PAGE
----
Rashaun Simonise is a physical specimen wrapped in an enigma.
Simonise is unquestionably the most scrutinized player of the 2018 CFL draft class as scouts try to figure out the complex, uber-talented receiver – the only player in the draft who has been to an NFL training camp.
Simonise broke out in 2015 with the University of Calgary, grabbing 51 balls for 1,079 yards and 11 touchdowns and for those efforts he was named a first-team All-Canadian. That production and the freakish combo of size, speed and athleticism earned Simonise an NFL contract and an invite to Cincinnati Bengals training camp in 2016 where he made two catches for 64 yards in the pre-season. If talent evaluators come to the conclusion Simonise can return to that form, the polarizing playmaker could be in play for the No. 1 overall selection.
“Based on his tape from 2015, Simonise has very rare skills and talent,” one CFL personnel man said. “But he’s a high-risk bust prospect too.”
The road to finally being eligible for the CFL draft has featured twists and turns for Simonise. He was ruled academically ineligible for the 2016 Canadian university football season. After the possibility of continuing to play university football was ruled out, Simonise put his focus on pro opportunities. The Vancouver native played five games for the Chicago Eagles recording 11 receptions for 105 yards and two touchdowns in the Champions Indoor Football League (CIF).
Then Simonise was deemed eligible for the NFL supplemental draft in July 2016. Six NFL teams attended his pro day at McMahon Stadium and while he wasn’t selected in the draft, approximately 10 teams made free-agent offers after the fact and he agreed to a deal with Cincinnati. The Bengals let Simonise go among the final cuts in training camp and he went back to B.C. to play in the Canadian Junior Football League for the Okanagan Sun.
Cincinnati wanted Simonise to add more bulk to his slender but long frame and that may have contributed to a positive drug test. The NFL imposed a four-game ban and the CFL pushed back his draft year to 2018, as per their drug policy.
“It all stemmed from the suspension. I was surprised [by the positive test] but I am responsible for everything I put in my body, so a learning lesson to be mature as a man and be aware of everything that happens,” Simonise said.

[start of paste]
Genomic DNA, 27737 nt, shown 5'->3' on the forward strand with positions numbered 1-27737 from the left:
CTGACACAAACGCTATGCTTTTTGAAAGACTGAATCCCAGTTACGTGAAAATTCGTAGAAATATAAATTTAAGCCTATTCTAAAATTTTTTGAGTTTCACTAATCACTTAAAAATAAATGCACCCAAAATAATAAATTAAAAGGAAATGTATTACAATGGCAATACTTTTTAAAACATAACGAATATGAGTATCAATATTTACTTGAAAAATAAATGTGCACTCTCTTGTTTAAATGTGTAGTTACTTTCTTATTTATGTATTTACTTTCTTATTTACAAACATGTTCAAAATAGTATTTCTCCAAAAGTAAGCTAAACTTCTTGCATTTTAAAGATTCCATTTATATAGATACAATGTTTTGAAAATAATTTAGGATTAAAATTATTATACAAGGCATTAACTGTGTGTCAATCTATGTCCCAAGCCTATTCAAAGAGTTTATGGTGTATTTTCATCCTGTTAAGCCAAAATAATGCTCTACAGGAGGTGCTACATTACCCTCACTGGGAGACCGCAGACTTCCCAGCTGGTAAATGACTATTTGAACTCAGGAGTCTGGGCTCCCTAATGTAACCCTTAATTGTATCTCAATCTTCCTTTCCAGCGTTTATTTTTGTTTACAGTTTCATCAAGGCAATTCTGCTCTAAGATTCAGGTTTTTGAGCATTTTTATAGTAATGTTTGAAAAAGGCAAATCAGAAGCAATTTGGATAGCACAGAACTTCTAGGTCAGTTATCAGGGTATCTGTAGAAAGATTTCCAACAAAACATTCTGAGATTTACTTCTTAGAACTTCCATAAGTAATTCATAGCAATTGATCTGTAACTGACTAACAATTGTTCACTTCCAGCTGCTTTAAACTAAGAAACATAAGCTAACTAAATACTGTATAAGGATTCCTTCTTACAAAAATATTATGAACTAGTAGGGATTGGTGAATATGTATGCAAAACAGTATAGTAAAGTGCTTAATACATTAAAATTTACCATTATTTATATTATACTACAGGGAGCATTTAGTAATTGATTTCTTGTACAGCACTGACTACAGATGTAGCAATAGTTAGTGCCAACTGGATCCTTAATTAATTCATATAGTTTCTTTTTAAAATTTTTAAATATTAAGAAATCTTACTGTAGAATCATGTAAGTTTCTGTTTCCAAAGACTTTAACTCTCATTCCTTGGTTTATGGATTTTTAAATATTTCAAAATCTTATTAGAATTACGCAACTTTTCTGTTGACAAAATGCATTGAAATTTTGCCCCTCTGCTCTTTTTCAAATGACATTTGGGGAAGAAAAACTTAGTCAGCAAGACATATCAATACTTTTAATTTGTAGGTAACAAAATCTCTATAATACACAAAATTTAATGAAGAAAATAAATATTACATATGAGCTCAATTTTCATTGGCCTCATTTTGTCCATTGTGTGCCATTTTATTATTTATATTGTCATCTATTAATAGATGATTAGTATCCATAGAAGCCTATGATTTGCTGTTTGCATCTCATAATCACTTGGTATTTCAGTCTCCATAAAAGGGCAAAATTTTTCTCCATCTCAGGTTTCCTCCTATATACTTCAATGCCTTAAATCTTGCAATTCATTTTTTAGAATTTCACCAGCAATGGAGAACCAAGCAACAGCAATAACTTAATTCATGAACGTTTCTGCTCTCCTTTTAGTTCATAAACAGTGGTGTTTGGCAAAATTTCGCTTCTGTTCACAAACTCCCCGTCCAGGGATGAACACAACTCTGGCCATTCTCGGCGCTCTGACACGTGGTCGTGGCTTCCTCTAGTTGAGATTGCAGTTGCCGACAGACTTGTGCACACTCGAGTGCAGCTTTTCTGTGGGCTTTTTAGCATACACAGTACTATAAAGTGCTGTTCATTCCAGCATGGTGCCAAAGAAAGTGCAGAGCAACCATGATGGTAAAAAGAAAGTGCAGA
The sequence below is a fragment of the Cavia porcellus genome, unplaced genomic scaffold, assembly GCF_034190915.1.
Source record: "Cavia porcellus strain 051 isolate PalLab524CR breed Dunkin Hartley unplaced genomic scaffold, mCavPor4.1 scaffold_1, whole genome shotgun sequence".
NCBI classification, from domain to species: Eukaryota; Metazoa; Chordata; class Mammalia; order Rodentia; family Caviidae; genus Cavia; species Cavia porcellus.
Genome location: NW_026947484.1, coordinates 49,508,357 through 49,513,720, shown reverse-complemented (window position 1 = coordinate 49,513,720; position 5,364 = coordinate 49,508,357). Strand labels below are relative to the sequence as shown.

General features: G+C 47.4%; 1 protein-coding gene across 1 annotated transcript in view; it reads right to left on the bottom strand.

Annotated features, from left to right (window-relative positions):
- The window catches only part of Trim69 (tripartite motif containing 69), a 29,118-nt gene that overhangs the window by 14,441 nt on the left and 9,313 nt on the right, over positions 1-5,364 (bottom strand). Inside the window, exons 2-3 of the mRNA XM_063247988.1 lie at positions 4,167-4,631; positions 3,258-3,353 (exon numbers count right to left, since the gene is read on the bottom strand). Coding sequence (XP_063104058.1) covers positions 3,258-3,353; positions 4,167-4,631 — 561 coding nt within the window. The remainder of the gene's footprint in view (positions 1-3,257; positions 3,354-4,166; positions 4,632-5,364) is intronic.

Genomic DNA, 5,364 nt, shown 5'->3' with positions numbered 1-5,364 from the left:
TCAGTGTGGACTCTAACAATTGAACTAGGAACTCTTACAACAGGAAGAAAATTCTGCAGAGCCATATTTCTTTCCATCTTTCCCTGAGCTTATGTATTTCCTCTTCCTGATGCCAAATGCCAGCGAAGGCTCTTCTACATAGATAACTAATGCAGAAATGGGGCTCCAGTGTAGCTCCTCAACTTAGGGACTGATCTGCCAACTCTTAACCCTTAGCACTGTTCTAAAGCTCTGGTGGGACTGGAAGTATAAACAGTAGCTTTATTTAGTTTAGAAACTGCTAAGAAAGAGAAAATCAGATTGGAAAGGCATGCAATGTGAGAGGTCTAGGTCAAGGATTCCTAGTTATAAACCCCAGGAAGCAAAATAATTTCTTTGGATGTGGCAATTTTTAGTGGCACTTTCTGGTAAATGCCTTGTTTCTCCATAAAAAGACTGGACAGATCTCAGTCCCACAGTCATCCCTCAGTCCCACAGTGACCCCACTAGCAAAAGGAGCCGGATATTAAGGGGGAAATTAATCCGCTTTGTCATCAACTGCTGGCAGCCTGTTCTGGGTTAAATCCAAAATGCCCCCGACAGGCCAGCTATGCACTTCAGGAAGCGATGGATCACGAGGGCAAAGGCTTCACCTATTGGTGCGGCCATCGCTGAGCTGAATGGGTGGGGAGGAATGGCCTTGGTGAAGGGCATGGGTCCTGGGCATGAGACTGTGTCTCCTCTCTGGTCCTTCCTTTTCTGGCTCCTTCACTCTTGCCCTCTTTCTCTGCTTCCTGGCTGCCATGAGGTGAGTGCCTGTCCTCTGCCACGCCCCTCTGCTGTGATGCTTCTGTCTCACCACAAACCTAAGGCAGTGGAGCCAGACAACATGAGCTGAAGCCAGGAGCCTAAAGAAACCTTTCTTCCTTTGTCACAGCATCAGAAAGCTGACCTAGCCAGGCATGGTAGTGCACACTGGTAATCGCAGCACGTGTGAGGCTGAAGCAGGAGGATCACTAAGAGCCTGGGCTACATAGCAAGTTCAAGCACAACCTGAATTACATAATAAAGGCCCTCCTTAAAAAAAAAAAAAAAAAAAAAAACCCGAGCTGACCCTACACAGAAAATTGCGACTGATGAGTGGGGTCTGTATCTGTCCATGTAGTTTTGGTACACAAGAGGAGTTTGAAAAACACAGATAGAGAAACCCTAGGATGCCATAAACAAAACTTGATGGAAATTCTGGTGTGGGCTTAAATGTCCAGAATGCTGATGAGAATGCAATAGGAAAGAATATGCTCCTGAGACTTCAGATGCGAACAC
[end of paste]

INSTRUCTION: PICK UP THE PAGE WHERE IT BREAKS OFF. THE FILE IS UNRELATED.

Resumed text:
“Conducting myself as a professional – I wasn’t taking it as seriously as I should have. I wasn’t checking labels. I’ve moved on from it. I’m very anal about everything that I’m putting into my body. I’m taking it a lot more seriously now after that unfortunate circumstance happened. It lit the fire under me.”
That led to Simonise playing in the CJFL for two seasons, 2016 and 2017. In seven total regular-season games with the Okanagan Sun, Simonise made 23 catches for 392 yards and three touchdowns. Playing allowed Simonise to stay on a football field, train and work.
“I was working at the boys and girls club, so I was working with kids. It was an after-school program. I was working with kids from three to seven or eight every day, be there for them, do arts and crafts – it was a lot of fun, I enjoy being around kids,” Simonise said.
The enigmatic pass catcher came to the national CFL combine in Winnipeg and scouts said he had a different physical appearance from his time in Calgary and Cincinnati. Simonise checked in at nearly 6-foot-5, 202 pounds, pushed 225 pounds seven times on the bench press, ran a 4.76 laser and 4.65 hand-timed 40-yard dash, 4.21 short shuttle, 7.06 three-cone, leaping 35.5 inches for his vertical and 10-feet, 5.75-inches on the broad jump. Impressive raw testing numbers for his size, but on the field, his fitness level was noticeably insufficient.
Personnel men around the CFL feel Simonise needs time to develop, to work with pro coaches in order to get him back to the form that earned him an NFL contract. The potential reward – Simonise is graded as a high pick – is a ratio-breaker at receiver. However, given his history, there is risk involved.
“Simonise is a high risk, high reward type,” one CFL scout said.
“He has a high ceiling but brings some baggage and immaturity with him. He needs to go to a locker room that is strong and follow a veteran group to learn how to be a pro.”